Things you need:
· Wide mouth jar
· White pipe cleaner
· Blue food coloring (optional)
· Boiling water
· Borax Laundry Booster (not Boric Acid!)
Please have adult supervision when performing this experiment. Twist three pieces of pipe cleaner together in the center to make a six-armed snowflake base. Make sure that your snow flake fits easily into the jar. You can attach string along the outer edges to form your snowflake pattern. Attach a long piece of string to the top of one of the pipe cleaners and tie the other end to the pencil. Make sure the string is long enough to let the snowflake hang into the jar, but not so long that the snowflake is touching the bottom of the jar. Before hanging your snowflake, fill the jar with boiling water (please have an adult help you). Mix borax into the water, one tablespoon at a time. Use three tablespoons of borax per one cup of water. Stir until the borax is dissolved. Do not worry if some powder remains on the bottom of the jar. If you like to tint your snow flake, add a little food coloring to the water. Hand your pipe cleaner snowflake into the jar so that the pencil rests on the lip of the jar and the snowflake is freely suspended in the solution. Wait overnight and check your snowflake the next day. What do you see?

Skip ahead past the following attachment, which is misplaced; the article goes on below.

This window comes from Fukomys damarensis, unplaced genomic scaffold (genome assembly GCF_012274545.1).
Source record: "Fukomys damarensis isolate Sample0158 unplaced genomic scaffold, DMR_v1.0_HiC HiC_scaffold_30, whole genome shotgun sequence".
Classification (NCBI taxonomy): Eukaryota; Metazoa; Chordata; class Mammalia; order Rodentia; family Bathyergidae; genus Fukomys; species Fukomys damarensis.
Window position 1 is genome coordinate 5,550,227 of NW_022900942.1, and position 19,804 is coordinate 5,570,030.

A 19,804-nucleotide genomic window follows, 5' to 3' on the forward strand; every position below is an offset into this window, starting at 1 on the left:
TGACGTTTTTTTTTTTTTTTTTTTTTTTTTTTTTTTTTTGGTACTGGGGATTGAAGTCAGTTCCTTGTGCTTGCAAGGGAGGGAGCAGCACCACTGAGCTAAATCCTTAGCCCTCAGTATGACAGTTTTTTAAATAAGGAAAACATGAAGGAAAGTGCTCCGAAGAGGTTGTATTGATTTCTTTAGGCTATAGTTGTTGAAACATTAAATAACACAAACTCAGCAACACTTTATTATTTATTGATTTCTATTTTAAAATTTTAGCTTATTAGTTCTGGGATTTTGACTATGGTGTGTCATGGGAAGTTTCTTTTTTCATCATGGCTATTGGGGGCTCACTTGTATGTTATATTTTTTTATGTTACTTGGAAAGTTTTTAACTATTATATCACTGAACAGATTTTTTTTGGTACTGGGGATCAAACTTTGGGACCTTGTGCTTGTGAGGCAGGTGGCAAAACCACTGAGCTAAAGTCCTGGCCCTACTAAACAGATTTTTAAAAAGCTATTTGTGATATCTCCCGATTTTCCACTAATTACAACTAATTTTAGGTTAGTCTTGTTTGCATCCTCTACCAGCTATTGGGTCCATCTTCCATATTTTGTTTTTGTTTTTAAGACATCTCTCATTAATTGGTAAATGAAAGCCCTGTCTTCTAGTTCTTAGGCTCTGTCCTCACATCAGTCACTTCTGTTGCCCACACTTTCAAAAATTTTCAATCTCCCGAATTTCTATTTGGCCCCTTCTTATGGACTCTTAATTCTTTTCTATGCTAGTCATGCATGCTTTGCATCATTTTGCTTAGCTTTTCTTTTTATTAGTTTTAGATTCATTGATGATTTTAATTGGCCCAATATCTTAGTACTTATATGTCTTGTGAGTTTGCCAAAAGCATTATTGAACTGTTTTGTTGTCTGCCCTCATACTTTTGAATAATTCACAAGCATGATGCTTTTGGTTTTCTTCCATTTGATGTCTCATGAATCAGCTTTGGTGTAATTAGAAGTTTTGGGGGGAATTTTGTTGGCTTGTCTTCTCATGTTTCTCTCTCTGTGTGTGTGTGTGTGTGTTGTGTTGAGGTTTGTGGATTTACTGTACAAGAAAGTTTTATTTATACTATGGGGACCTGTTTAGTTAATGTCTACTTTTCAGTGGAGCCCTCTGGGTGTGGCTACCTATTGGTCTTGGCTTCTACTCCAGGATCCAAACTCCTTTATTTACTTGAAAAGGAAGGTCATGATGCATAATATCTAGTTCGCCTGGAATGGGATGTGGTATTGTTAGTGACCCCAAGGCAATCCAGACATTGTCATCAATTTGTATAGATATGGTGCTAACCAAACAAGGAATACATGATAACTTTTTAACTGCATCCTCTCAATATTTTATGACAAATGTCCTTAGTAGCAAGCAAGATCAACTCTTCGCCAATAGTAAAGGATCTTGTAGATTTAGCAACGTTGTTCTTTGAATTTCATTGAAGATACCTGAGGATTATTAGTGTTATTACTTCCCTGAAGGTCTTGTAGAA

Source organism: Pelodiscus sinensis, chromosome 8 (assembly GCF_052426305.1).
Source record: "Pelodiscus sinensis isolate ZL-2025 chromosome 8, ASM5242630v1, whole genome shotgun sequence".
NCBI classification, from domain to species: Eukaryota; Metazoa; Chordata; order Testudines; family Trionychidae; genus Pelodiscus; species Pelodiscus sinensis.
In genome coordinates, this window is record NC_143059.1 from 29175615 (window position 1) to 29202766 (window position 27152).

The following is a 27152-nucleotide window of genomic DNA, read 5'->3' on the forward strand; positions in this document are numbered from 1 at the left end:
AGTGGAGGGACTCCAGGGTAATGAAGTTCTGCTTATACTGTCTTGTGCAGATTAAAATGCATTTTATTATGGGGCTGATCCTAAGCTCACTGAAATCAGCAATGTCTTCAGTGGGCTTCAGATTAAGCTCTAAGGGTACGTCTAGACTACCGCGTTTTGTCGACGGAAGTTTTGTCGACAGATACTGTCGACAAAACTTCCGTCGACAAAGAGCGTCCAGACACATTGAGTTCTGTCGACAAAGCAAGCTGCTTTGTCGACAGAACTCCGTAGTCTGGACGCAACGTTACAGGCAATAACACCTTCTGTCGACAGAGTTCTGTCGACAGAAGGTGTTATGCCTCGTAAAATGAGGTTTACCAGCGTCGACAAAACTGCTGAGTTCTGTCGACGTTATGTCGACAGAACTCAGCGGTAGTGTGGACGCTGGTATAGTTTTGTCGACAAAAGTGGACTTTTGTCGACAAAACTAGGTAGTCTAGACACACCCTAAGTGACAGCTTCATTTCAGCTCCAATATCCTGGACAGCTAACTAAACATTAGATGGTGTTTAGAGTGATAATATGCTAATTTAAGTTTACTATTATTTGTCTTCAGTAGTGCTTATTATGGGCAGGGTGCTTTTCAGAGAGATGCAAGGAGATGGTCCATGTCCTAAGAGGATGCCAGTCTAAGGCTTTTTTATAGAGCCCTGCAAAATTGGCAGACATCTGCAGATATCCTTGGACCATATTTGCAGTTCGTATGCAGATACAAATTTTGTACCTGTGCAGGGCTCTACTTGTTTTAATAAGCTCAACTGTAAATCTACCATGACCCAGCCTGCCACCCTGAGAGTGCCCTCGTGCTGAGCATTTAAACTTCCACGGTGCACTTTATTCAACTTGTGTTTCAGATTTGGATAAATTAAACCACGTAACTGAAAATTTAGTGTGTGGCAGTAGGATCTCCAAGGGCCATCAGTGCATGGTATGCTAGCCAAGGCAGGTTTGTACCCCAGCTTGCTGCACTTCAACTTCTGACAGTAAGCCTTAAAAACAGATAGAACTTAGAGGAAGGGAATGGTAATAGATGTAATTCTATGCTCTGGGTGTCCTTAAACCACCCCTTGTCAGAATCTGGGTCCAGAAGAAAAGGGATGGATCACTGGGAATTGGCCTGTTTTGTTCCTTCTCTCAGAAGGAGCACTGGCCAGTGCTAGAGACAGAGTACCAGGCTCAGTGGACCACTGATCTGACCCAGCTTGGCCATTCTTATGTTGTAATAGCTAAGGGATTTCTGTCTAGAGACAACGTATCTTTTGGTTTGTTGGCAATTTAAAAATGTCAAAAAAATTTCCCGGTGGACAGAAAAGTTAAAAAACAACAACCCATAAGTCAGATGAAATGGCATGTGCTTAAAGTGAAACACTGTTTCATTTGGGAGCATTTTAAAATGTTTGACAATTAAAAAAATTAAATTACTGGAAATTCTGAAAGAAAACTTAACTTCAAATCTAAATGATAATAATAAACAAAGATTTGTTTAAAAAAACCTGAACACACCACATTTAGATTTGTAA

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How does it work?
You create a saturated solution of Borax because the hot water holds more borax crystals than cold water. The heated water molecules move farther apart, making room for more of the borax crystals to dissolve. When no more of the solution can be dissolved, you have reached saturation. As this solution cools, the water molecules move closer together again. Now there's less room for the solution to hold onto as much of the dissolved borax. Crystals begin to form and build on the pipe cleaner as the borax comes out of the solution.
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